The Candle Burning Guide - Care, Hints, and Myths
Is it true that if I put a candle in the freezer it will burn longer and not drip?
NO! I have no clue how this myth ever got started! The only thing you do by placing a candle in the freezer is ruin the candle.
First, you introduce moisture into the wicking, which can make the candle difficult to light, cause it to spark or sizzle, or simply not burn at all.
Second, The candle may crack. This can be especially dangerous should the candle crack after it has already been lit!
Third, There will be less room in your freezer for your favorite frozen snack!
Seriously, this is not a good idea. Keep candles in a cool, dry place. Not a frozen one!
Question: I was told that you should never blow out a candle. What is it that I should do instead of blowing it out?
This is correct. While extinguishing a candle by blowing it out seems perfectly effective, there are some reasons not to, and better methods. Often when blowing out a candle, in addition to blowing out the flame, you also blow tiny droplets of wax onto the surrounding area. This can cause damage to your furniture, or other items. While placing your hand behind the flame as you blow it out can reduce it, you run the risk of the droplets blowing back into your eyes and face, causing harm.
Snuffing out the candle, as it is called, is the preferred method for extinguishing candles. By snuffing a candle, you are not merely blowing it out; rather, you are depriving it of its needed air flow. This causes the candle the extinguish itself. Click here for more information.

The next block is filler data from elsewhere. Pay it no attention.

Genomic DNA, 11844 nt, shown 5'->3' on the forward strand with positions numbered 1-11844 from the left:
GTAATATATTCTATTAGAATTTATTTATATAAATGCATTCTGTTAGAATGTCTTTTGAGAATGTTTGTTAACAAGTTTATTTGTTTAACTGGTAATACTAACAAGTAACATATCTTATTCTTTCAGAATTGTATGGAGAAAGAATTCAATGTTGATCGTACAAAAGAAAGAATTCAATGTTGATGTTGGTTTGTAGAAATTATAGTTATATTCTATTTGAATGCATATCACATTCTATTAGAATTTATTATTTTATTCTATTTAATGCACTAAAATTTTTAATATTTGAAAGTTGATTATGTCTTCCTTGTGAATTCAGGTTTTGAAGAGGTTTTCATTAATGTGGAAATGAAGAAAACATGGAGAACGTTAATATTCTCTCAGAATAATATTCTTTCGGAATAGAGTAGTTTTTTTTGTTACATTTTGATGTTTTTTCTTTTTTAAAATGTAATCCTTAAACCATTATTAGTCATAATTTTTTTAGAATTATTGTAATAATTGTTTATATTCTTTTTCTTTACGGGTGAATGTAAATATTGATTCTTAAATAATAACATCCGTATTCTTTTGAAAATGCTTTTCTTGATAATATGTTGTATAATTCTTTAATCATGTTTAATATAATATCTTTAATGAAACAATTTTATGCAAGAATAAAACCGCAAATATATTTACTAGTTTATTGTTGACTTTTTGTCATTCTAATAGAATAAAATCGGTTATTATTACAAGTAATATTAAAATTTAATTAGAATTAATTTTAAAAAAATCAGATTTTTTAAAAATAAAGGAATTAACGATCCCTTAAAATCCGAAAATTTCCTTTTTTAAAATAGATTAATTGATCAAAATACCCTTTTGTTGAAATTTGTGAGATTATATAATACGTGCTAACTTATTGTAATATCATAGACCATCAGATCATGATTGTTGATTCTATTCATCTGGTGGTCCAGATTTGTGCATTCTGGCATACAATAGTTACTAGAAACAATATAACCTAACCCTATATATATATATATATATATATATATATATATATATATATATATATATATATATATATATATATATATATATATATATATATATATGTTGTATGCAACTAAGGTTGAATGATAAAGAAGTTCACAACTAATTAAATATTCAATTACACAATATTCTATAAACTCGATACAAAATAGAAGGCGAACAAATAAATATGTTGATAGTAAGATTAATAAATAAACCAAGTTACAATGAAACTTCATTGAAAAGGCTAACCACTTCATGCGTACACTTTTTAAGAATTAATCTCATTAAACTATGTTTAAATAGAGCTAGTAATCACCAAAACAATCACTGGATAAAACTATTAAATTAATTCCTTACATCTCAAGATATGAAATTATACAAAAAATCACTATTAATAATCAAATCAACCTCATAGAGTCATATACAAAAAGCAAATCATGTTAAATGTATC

Question: What is appropriate way to display candles?
All too often I will see the most beautiful candles displayed in some of the most brilliant settings. While candles are designed (for the most part) to be burned, it is understandable that burning candles at all times is not possible.
A burning candle is a symbol of warmth and hospitality. It indicates to the guests or special member of the household that their presence is an important one. Candles, while not burning should not be displayed with newly cut wicking. In other words, with wicking that has not been before lit. A candle should be displayed at least 10% burned. In other words if you had a 12" taper candle on a mantle, just over the first inch should be burned down. In addition to the traditional values in doing so it also provides for an authentic, lived in and/or entertained look, a look which is certainly the objective of any decorator.
Question: I burn candles all the time, and I find that I would like to save money and could use some hints. Any ideas?
Think about mixing unscented with scented candles! Unscented candles produce the same environment at a significant saving to you! Yet, place a few scented candles around to enhance the room's atmosphere as well.
Think about scattering many smaller candles, perhaps votive and tea lites (in their proper holder), instead of a few bigger candles! Tea lites and votive, especially unscented, tend to be very affordable, not to mention how easy they are to replace once they burn clean out of their holders!
Next, realize that although a candle is designed to burn ALL of the wax from which it is made, this isn't always a reality. While in most cases this wax ends up in the garbage, (Please remember to always discard wax and oil products in a responsible manner.) it is possible to utilize it further. "Wax Chip Simmerers" are designed to melt small pieces of wax from the heat generated from a tea light candle placed below. Simply break up your extra scented wax into small chips, and utilize them for this purpose! Once the wax no longer scents the room, discard it in a responsible manner!